"We know (Steen) can shoot the puck," Payne said. "Certainly, from out there, against certain guys in the League, you'll take them any way you can. Against Marty … would that one go in the second time? Probably not, but we'll take it."

The opening period was also highlighted by the longest fight of the season.

Just 5:58 into the first period, the Devils' Pierre-Luc Letourneau-Leblond and the Blues' Cam Janssen went toe-to-toe in a marathon slugfest that could go down as one of the longest in League history.

Leblond (6-foot-2, 215 pounds) and Janssen (6-0, 215), who spent two seasons with the Devils before being traded to St. Louis in Feb. 2008, rolled up their sleeves right off a draw just outside the Blues blue line and near their players' bench. Leblond was able to land a few right hands that kept Janssen off balance before finally taking him to the ice after nearly three minutes.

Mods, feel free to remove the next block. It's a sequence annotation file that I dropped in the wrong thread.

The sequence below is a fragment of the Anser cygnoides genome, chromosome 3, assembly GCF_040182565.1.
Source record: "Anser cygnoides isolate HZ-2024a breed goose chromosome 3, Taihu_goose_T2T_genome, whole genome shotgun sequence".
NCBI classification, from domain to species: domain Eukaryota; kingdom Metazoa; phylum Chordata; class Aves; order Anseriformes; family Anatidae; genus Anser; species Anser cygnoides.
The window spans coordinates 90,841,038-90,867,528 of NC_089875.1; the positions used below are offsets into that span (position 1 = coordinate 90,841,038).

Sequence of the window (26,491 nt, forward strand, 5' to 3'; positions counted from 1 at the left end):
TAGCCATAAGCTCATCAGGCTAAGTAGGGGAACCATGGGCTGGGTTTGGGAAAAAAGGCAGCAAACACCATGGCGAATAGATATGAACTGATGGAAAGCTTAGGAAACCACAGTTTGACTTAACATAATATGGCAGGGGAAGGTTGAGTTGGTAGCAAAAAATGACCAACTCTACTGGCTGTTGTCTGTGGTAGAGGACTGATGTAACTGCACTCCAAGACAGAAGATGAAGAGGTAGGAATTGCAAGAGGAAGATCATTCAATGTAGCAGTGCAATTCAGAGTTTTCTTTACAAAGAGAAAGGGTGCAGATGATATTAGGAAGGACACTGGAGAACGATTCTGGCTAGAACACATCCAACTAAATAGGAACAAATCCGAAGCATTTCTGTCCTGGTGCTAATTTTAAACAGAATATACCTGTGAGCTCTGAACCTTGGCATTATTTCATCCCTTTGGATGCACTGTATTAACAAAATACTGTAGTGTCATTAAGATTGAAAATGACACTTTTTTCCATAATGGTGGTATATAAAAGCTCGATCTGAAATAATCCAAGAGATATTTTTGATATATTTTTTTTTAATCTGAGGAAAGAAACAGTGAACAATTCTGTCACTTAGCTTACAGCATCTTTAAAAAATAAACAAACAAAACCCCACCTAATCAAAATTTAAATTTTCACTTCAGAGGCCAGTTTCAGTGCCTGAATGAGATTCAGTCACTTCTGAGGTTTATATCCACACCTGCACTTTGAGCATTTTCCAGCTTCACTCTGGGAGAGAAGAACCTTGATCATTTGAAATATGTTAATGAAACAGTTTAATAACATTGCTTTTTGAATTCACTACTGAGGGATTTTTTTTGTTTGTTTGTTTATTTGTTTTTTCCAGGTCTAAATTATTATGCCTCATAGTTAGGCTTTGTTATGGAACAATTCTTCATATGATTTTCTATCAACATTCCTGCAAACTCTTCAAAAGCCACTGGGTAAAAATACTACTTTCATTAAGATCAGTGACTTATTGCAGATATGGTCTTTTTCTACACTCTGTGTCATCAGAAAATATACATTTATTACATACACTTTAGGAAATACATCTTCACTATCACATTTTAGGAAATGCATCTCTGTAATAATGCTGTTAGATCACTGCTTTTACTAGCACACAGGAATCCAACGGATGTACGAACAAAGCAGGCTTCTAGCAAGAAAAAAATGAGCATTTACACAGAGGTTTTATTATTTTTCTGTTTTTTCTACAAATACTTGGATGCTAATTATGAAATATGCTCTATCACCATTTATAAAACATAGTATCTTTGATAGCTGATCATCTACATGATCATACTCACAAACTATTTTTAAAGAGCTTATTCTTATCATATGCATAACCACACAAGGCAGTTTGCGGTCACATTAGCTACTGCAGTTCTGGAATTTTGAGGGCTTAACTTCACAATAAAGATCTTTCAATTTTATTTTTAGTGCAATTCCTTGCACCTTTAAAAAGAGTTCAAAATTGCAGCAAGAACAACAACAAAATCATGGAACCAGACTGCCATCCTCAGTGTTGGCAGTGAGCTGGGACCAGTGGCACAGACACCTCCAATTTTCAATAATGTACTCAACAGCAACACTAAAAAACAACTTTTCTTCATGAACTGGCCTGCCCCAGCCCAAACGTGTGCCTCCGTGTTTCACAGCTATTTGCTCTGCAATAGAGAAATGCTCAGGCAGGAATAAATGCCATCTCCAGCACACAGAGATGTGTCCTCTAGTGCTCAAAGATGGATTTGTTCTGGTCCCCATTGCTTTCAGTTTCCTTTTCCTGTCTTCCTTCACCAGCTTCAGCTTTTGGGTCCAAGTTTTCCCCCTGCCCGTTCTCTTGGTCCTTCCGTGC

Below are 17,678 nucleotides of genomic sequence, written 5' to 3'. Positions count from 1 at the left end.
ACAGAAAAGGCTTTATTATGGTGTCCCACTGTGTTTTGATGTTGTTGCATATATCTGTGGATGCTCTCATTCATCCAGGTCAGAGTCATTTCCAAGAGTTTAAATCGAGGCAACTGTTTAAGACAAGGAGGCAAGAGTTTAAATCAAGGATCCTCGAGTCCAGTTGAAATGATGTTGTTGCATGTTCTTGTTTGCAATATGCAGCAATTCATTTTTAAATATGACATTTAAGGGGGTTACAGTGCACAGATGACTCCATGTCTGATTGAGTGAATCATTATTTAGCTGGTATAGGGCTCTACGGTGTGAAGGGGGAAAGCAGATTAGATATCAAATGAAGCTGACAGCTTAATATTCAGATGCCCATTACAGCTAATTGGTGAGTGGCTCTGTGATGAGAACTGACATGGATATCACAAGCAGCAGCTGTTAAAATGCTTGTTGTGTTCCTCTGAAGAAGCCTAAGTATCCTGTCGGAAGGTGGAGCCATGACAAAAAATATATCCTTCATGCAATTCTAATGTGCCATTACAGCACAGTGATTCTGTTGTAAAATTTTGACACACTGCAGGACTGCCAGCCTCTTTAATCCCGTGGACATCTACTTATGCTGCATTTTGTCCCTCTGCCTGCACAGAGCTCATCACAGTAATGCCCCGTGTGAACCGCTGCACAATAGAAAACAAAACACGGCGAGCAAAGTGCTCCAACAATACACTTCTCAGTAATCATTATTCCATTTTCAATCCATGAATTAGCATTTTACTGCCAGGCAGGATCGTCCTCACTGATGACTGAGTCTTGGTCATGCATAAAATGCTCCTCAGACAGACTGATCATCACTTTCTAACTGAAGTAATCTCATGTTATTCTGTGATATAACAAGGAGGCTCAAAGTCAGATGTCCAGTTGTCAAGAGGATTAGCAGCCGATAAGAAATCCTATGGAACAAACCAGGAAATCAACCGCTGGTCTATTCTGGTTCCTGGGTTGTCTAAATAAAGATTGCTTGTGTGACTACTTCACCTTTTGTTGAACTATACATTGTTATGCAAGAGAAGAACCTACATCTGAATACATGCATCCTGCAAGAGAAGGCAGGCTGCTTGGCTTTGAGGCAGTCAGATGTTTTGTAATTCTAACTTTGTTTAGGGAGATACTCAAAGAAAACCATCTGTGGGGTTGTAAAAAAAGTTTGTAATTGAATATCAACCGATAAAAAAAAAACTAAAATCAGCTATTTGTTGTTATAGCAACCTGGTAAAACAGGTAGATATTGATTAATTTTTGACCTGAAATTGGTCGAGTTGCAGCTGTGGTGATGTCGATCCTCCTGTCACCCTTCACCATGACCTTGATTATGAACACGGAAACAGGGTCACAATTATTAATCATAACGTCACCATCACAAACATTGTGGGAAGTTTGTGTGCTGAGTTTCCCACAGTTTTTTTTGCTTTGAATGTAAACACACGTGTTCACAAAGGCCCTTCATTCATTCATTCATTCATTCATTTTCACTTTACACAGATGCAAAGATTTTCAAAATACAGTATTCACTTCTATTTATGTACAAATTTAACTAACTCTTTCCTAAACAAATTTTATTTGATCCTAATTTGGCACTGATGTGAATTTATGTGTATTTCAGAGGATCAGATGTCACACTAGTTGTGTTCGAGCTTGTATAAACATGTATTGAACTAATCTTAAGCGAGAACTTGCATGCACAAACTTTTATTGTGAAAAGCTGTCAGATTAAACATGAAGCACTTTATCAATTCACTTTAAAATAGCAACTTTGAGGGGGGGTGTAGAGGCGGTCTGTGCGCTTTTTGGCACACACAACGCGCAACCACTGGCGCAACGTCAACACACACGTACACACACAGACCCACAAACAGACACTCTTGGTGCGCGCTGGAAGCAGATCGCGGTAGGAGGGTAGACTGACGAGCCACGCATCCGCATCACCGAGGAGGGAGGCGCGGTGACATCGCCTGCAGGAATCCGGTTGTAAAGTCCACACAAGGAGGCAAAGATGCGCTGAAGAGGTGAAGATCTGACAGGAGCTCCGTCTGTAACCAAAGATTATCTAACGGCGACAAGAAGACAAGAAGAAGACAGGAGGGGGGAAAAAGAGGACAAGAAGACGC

The Devils' recent woes on the power-play continued, due in large part to Conklin. New Jersey, which entered the game 0-for-14 in the last five games with the man advantage, had an opportunity to pull even in the second when Paul Kariya was whistled for hooking at 15:18. The Devils did manage some golden scoring opportunities, but Conklin managed four big stops, including two off the stick of Kovalchuk and one each against Parise and Travis Zajac.

The home team would get another opportunity on the power-play 3:36 into the third when Blues defenseman Carlo Calaiacovo was sent to the box for holding. The Devils worked the puck well, throwing three shots on Conklin, but couldn't solve the veteran goalie. They then managed just one shot on an ensuing 4-on-3 advantage for 53 seconds at the 9:53 mark.

"We denied one really good one-timer and they missed on a couple of passes to (Brian) Rolston," Conklin said. "The puck wasn't where he wanted it. He couldn't get that shot off and that happened twice on their 4-on-3."